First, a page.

The Diary

The Diary of J Dilla reviewed by Eric Stevens. The vocal album by the late producer/composer J Dilla is now out via Payjay/Mass Appeal

Our Rating


J Dilla (James Yancey) has always been recognized as one of the most prolific producers in hip-hop, even still today—ten years after his death. PayJay Productions, Dilla’s longtime recording company, has been restored by his estate as an imprint to release his “long lost vocal album, The Diary on April 15th, in conjunction with Mass Appeal Records.” Eothen Alapatt, the creative director of Dilla’s Estate, told Rolling Stone that this was the “last record that [Yancey] actually wanted out.” This is the sixth album to be released posthumously. The Diary is the first vocal release from Dilla since his first rap albums from 2003. It is the only rap album released after his death, the others all being composed of instrumentals.

Press Release:
“Initially intended for release in 2002, The Diary is the final batch of unissued material that Dilla had assembled for release during his lifetime, lending crucial insight into the producer’s prowess and thought process in the period leading up to his break with the major label system and the extremely fertile period that followed (which encompassed the making of the canonical classics Ruff Draft, Jaylib, and Donuts). The Diary features vocal performances by J Dilla, Snoop Dogg, Bilal, Kokane, Frank and Dank, Nottz and Boogie, over production by Dilla, Madlib, Pete Rock, Hi-tek, Nottz, House Shoes, Supa Dave West, Bink! and Karriem Riggins. The album was announced in an interview with Nas on Zane Lowe’s show on Beats1 with the never-before-heard song ‘The Introduction.’”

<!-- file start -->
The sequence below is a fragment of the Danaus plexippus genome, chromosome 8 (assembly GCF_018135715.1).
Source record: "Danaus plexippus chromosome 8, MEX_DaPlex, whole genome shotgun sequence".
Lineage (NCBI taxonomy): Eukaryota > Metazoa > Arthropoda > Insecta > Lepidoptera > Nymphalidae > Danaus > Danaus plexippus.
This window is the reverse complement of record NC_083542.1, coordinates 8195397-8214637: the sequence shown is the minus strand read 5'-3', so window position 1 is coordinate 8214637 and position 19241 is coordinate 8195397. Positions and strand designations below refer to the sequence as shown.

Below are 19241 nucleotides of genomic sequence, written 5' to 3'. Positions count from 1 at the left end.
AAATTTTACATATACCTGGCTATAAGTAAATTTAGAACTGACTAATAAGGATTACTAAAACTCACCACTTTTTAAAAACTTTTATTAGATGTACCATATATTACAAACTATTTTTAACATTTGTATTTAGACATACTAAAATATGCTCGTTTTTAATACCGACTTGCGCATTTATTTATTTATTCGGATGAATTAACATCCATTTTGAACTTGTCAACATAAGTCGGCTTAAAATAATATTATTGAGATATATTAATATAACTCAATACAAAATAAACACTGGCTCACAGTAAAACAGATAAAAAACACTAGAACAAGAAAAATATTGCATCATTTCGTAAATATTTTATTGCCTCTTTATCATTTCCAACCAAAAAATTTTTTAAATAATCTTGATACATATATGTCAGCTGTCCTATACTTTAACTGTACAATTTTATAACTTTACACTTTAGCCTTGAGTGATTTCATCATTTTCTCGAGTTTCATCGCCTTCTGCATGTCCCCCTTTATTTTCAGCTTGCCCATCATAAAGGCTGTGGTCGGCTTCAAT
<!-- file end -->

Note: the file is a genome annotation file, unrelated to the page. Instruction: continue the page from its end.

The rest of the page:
With multiple producers throwing in on the album, it seems a bit disconnected as a whole. It is pretty interesting to hear Dilla’s vocals presented in many different ways, but fans of his own production style may be disappointed. The album feels like a sample platter with some very obviously delicious things to offer, and others tasting stale after hours of being rejected by everyone at the party.

The opening track is probably one of the best, titled “The Introduction”. Production credits come from Detroit hip-hop ambassador—House Shoes, as well as J Dilla. It is the perfect commencement piece, and sets a building tone of live energy and lyrics warning to “expect nothing but fire, it’s on and poppin’”.

Critically acclaimed producer Madlib, who has worked with Dilla on multiple occasions and even formed a collaborative project called Jaylib, lends his production to a track about half way into the album called “The Shining Pt. 2 (Ice)”. The song is barely over a minute long, and plays on like a looped riff from a 90s video game. Snoop Dogg and Kokane are featured on the Hi-Tek produced “Gangsta Boogie”. It definitely feels like a Snoop track. Funky bass hooks carry the verses. It feels a bit awkward to bring 2016 into an album that was meant to be released 14 years ago. Snoop raps “I met Obama in some Snoop Dogg house shoes”.

Only four songs on the album are actually produced by Dilla, but one other producer definitely catches his distinct vibe. Pete Rock is a producer out of New York known for his fusion of jazz and hip-hop. He produced “The Ex” which also features vocals from Bilal. It feels the most congruent with Dilla’s sound.

Is this album the posthumous masterpiece all the hype will have you believe? No. Is it interesting and worth listening to? Yes.

Review by Eric Stevens